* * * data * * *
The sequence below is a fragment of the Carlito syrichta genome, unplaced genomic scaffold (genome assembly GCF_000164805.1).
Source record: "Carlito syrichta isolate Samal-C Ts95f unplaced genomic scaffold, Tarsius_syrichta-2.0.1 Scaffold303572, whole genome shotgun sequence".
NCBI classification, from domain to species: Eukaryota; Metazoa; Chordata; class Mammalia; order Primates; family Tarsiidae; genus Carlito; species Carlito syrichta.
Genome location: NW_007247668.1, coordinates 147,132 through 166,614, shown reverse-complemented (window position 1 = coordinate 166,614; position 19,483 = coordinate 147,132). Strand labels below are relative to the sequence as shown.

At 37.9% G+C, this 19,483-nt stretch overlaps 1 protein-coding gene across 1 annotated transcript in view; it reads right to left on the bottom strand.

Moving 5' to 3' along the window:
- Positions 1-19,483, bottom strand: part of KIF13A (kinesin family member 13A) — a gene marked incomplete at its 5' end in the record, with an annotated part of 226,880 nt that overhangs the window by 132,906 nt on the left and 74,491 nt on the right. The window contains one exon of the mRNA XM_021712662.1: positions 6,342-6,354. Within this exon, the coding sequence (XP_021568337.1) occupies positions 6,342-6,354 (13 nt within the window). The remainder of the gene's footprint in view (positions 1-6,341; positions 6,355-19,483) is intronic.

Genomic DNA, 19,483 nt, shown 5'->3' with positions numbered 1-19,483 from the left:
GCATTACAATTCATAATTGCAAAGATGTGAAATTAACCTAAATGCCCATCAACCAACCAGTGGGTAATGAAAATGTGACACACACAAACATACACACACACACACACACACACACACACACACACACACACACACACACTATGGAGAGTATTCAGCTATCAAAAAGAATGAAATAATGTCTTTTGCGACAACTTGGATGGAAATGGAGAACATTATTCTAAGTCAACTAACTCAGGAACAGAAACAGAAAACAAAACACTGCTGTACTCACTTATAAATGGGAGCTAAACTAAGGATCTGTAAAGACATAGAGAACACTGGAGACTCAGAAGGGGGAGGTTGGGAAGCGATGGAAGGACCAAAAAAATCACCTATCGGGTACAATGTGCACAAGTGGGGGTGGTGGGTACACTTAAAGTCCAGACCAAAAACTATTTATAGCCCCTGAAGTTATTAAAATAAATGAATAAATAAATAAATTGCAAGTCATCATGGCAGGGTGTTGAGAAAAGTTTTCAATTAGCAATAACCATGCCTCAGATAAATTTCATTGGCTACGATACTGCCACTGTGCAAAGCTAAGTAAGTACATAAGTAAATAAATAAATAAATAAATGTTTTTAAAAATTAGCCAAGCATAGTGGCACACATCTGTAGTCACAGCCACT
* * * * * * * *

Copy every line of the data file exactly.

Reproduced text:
The sequence below is a fragment of the Carlito syrichta genome, unplaced genomic scaffold (genome assembly GCF_000164805.1).
Source record: "Carlito syrichta isolate Samal-C Ts95f unplaced genomic scaffold, Tarsius_syrichta-2.0.1 Scaffold303572, whole genome shotgun sequence".
NCBI classification, from domain to species: Eukaryota; Metazoa; Chordata; class Mammalia; order Primates; family Tarsiidae; genus Carlito; species Carlito syrichta.
Genome location: NW_007247668.1, coordinates 147,132 through 166,614, shown reverse-complemented (window position 1 = coordinate 166,614; position 19,483 = coordinate 147,132). Strand labels below are relative to the sequence as shown.

At 37.9% G+C, this 19,483-nt stretch overlaps 1 protein-coding gene across 1 annotated transcript in view; it reads right to left on the bottom strand.

Moving 5' to 3' along the window:
- Positions 1-19,483, bottom strand: part of KIF13A (kinesin family member 13A) — a gene marked incomplete at its 5' end in the record, with an annotated part of 226,880 nt that overhangs the window by 132,906 nt on the left and 74,491 nt on the right. The window contains one exon of the mRNA XM_021712662.1: positions 6,342-6,354. Within this exon, the coding sequence (XP_021568337.1) occupies positions 6,342-6,354 (13 nt within the window). The remainder of the gene's footprint in view (positions 1-6,341; positions 6,355-19,483) is intronic.

Genomic DNA, 19,483 nt, shown 5'->3' with positions numbered 1-19,483 from the left:
GCATTACAATTCATAATTGCAAAGATGTGAAATTAACCTAAATGCCCATCAACCAACCAGTGGGTAATGAAAATGTGACACACACAAACATACACACACACACACACACACACACACACACACACACACACACACACACTATGGAGAGTATTCAGCTATCAAAAAGAATGAAATAATGTCTTTTGCGACAACTTGGATGGAAATGGAGAACATTATTCTAAGTCAACTAACTCAGGAACAGAAACAGAAAACAAAACACTGCTGTACTCACTTATAAATGGGAGCTAAACTAAGGATCTGTAAAGACATAGAGAACACTGGAGACTCAGAAGGGGGAGGTTGGGAAGCGATGGAAGGACCAAAAAAATCACCTATCGGGTACAATGTGCACAAGTGGGGGTGGTGGGTACACTTAAAGTCCAGACCAAAAACTATTTATAGCCCCTGAAGTTATTAAAATAAATGAATAAATAAATAAATTGCAAGTCATCATGGCAGGGTGTTGAGAAAAGTTTTCAATTAGCAATAACCATGCCTCAGATAAATTTCATTGGCTACGATACTGCCACTGTGCAAAGCTAAGTAAGTACATAAGTAAATAAATAAATAAATAAATGTTTTTAAAAATTAGCCAAGCATAGTGGCACACATCTGTAGTCACAGCCACT